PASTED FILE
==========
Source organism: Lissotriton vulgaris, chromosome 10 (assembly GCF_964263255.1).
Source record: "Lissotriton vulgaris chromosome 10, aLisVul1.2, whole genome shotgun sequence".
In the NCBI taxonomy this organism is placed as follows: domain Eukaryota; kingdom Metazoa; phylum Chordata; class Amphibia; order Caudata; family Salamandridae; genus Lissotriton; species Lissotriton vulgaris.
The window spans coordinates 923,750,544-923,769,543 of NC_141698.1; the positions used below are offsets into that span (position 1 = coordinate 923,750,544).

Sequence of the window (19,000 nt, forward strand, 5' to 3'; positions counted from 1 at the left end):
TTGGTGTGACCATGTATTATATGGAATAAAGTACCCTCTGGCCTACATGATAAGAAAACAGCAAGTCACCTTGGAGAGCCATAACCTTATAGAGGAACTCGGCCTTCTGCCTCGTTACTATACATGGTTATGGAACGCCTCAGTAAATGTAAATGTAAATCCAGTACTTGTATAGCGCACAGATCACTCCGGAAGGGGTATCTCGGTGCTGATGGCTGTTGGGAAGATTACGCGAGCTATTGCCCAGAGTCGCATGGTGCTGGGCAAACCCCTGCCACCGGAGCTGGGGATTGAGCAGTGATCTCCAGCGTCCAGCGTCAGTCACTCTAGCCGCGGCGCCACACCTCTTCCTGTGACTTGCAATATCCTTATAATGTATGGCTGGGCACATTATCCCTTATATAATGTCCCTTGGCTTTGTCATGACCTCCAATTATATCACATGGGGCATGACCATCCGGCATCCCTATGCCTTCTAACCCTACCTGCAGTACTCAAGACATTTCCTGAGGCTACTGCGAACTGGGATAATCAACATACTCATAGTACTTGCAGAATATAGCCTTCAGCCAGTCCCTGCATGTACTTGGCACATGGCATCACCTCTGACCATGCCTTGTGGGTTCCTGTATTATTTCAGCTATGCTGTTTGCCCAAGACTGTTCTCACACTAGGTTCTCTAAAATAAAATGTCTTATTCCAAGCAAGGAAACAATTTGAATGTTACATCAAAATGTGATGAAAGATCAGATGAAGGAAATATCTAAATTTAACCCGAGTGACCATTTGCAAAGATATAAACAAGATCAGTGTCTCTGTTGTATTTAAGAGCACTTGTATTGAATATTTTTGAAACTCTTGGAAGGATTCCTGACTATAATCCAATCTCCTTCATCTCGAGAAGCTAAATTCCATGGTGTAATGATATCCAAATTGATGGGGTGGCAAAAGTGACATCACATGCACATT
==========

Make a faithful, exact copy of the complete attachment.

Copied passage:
Source organism: Lissotriton vulgaris, chromosome 10 (assembly GCF_964263255.1).
Source record: "Lissotriton vulgaris chromosome 10, aLisVul1.2, whole genome shotgun sequence".
In the NCBI taxonomy this organism is placed as follows: domain Eukaryota; kingdom Metazoa; phylum Chordata; class Amphibia; order Caudata; family Salamandridae; genus Lissotriton; species Lissotriton vulgaris.
The window spans coordinates 923,750,544-923,769,543 of NC_141698.1; the positions used below are offsets into that span (position 1 = coordinate 923,750,544).

Sequence of the window (19,000 nt, forward strand, 5' to 3'; positions counted from 1 at the left end):
TTGGTGTGACCATGTATTATATGGAATAAAGTACCCTCTGGCCTACATGATAAGAAAACAGCAAGTCACCTTGGAGAGCCATAACCTTATAGAGGAACTCGGCCTTCTGCCTCGTTACTATACATGGTTATGGAACGCCTCAGTAAATGTAAATGTAAATCCAGTACTTGTATAGCGCACAGATCACTCCGGAAGGGGTATCTCGGTGCTGATGGCTGTTGGGAAGATTACGCGAGCTATTGCCCAGAGTCGCATGGTGCTGGGCAAACCCCTGCCACCGGAGCTGGGGATTGAGCAGTGATCTCCAGCGTCCAGCGTCAGTCACTCTAGCCGCGGCGCCACACCTCTTCCTGTGACTTGCAATATCCTTATAATGTATGGCTGGGCACATTATCCCTTATATAATGTCCCTTGGCTTTGTCATGACCTCCAATTATATCACATGGGGCATGACCATCCGGCATCCCTATGCCTTCTAACCCTACCTGCAGTACTCAAGACATTTCCTGAGGCTACTGCGAACTGGGATAATCAACATACTCATAGTACTTGCAGAATATAGCCTTCAGCCAGTCCCTGCATGTACTTGGCACATGGCATCACCTCTGACCATGCCTTGTGGGTTCCTGTATTATTTCAGCTATGCTGTTTGCCCAAGACTGTTCTCACACTAGGTTCTCTAAAATAAAATGTCTTATTCCAAGCAAGGAAACAATTTGAATGTTACATCAAAATGTGATGAAAGATCAGATGAAGGAAATATCTAAATTTAACCCGAGTGACCATTTGCAAAGATATAAACAAGATCAGTGTCTCTGTTGTATTTAAGAGCACTTGTATTGAATATTTTTGAAACTCTTGGAAGGATTCCTGACTATAATCCAATCTCCTTCATCTCGAGAAGCTAAATTCCATGGTGTAATGATATCCAAATTGATGGGGTGGCAAAAGTGACATCACATGCACATT